Palm Pre Plus Review
February 15, 2010

Over the past 4 months Verizon has made more additions to their smartphone line-up than any of the big 4 cell phone providers. Their most recent addition arrived in a pair of devices from Palm; the Pre Plus and the Pixi Plus. Both devices were previously released on Sprint’s network, but now they’ve come to Verizon with a couple of notable improvements over their Sprint counterparts. Read on to find out how the Palm Pre Plus has been altered, and how it rates compared to Verizon’s other stand out devices.

The Pre Plus has a very clean, uncluttered design. The front of the device is almost all screen except for the speaker at the top. Unlike the Sprint version the Pre Plus ditches the button located on the bottom of the phone. The exterior also features a volume rocker on the left-hand side, usb charger port on the right, and a 3.5mm headphone jack on top. The phone’s case is mostly plastic, except for the suede-like material that covers the back of the device. Despite the plastic exterior, the phone doesn’t feel cheap, but it does leave it more prone to fingerprints. The Pre Plus features a 3.1” capacitive touchscreen display which produces 320x480 resolution. The Pre Plus’ touchscreen was very responsive and accurate throughout my time with the phone. The Pre Plus has a slide out full QWERTY keyboard, which has been slightly altered to give the keys a more raised feel than its predecessor. Call quality was above average on the Pre Plus, as the phone seemed a little on the quiet side during some test calls.

The guts of the Pre Plus is where the newer version has really made some strides. For starters, the Pre Plus has been beefed up with 512MB ROM/512MB RAM as opposed to 256MB ROM/256MB RAM on the older version. Also, the Pre Plus ships with a 16GB memory card instead of the 8GB found in the original Pre. Inside and out the Pre Plus is a fairly attractive phone, even though it lacks the ‘wow’ factor.

Software is what really sets the Pre Plus apart from many of the newer smartphones. The Pre Plus runs on Palm’s WebOS (version, which makes everything from navigating the menus to managing multiple e-mail accounts, fun and easy. WebOS is flexible, intuitive, and powerful, as multi-tasking is one of the Pre Plus’ strong points. WebOS supports Microsoft Exchange with Active Sync, has push support for Gmail, and standard POP support for any other e-mail service. I had an easy time setting up multiple inboxes, and was impressed with the speed with which my Gmail messages were delivered. WebOS also supports threaded sms messaging and manages to integrate both Google Talk and AIM instant messaging all into one seamless threaded experience. One of the other bright spots for the Pre Plus and WebOS is the Mobile Hotspot feature/application, which allows your Pre Plus to act as a wi-fi access point for up to 5 other wi-fi enabled devices. The Mobile Hotspot app is free to download, but to utilize the feature you must pay $40 per month in addition to your $29.99 data plan. Cost aside the feature works great, and would definitely offer a realistic solution to business users who are on the go and need access to a steady internet connection.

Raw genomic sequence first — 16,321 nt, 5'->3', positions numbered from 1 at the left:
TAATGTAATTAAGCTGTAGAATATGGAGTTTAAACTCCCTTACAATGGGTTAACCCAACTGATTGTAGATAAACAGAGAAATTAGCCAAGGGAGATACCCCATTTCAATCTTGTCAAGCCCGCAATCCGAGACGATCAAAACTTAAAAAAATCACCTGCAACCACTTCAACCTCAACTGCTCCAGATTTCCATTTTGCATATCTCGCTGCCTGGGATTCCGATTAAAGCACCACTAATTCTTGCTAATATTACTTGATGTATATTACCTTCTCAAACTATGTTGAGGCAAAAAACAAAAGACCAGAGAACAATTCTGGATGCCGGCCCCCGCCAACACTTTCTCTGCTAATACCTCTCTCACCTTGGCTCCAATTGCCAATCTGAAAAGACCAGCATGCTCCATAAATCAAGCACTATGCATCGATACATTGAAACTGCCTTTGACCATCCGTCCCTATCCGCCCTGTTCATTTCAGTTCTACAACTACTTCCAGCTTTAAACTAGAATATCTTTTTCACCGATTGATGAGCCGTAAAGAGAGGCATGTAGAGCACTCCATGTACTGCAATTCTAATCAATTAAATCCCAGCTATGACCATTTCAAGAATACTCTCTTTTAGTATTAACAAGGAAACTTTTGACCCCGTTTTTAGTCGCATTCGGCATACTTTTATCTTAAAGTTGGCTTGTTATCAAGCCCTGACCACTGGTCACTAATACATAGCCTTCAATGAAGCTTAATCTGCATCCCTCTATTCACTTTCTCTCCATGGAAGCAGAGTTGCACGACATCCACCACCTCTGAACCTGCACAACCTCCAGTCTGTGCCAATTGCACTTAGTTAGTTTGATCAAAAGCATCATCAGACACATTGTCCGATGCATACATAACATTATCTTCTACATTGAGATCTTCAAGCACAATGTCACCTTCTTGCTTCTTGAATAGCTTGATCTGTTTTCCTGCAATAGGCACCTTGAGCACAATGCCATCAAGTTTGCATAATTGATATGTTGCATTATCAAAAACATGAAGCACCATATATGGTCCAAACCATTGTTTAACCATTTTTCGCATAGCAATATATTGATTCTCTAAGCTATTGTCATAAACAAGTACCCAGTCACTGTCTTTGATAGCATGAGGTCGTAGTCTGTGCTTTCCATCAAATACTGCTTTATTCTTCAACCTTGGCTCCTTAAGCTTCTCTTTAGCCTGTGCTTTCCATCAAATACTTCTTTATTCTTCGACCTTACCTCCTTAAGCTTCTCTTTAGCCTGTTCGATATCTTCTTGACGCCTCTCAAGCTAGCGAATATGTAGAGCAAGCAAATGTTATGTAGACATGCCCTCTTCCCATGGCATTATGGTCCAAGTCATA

Palm’s App Catalog is a cool place to shop for new apps and games, but since its relatively new, the selection of apps is small compared to the Apple’s app store or Android Market. Palm’s app selection is sure to grow with time, but there are a few decent games available now, and gaming is something the Pre Plus does very well. Unfortunately, my review unit didn’t come loaded with Need For Speed or any of the other hot titles already available, but you can view a clip here to get an idea of what the Pre Plus is capable of on the gaming front.

Moving on to multimedia, the Pre Plus has some good things going for it. Leading the list of media features is the Pre Plus’ Webkit based browser. The Pre Plus features one of the best web browsers I’ve had a chance to use. The speed was great, and multi-touch is functional out-of-the-box so pinch-to-zoom is in full effect. The only problems I encountered while browsing were the lack of an on-screen keyboard, which forces you to switch between portrait and landscape mode if you want to browse to a different url, and sometimes I felt cramped while navigating pages due to the phone’s small screen size. Another asset of the Pre Plus is the camera which is a 3 megapixel unit and features an LED flash, and takes very good pics. The major multimedia weakness of the Pre Plus is the lack of video capture, which will be addressed when version 1.4 of WebOS is made available. The music player is also very solid. It gives you the option to play songs from playlist or album art view, which is slick since you can finger swipe from track to track. The Pre Plus also streams video nicely, files load quickly and look sharp and crisp.

In closing, the Pre Plus is definitely a stand-out device. WebOS is a very good platform that has the potential to be elite, and the Pre Plus offers a smooth and reliable touchscreen experience. The phone’s dimensions are a little small for my personal tastes, but the Pre Plus’ ability to multi-task, strong feature set, and price ($149.99 on a 2-yr. contract)make it one of the best options in Verizon’s line-up.

Score: 8/10 (Hot phone!)

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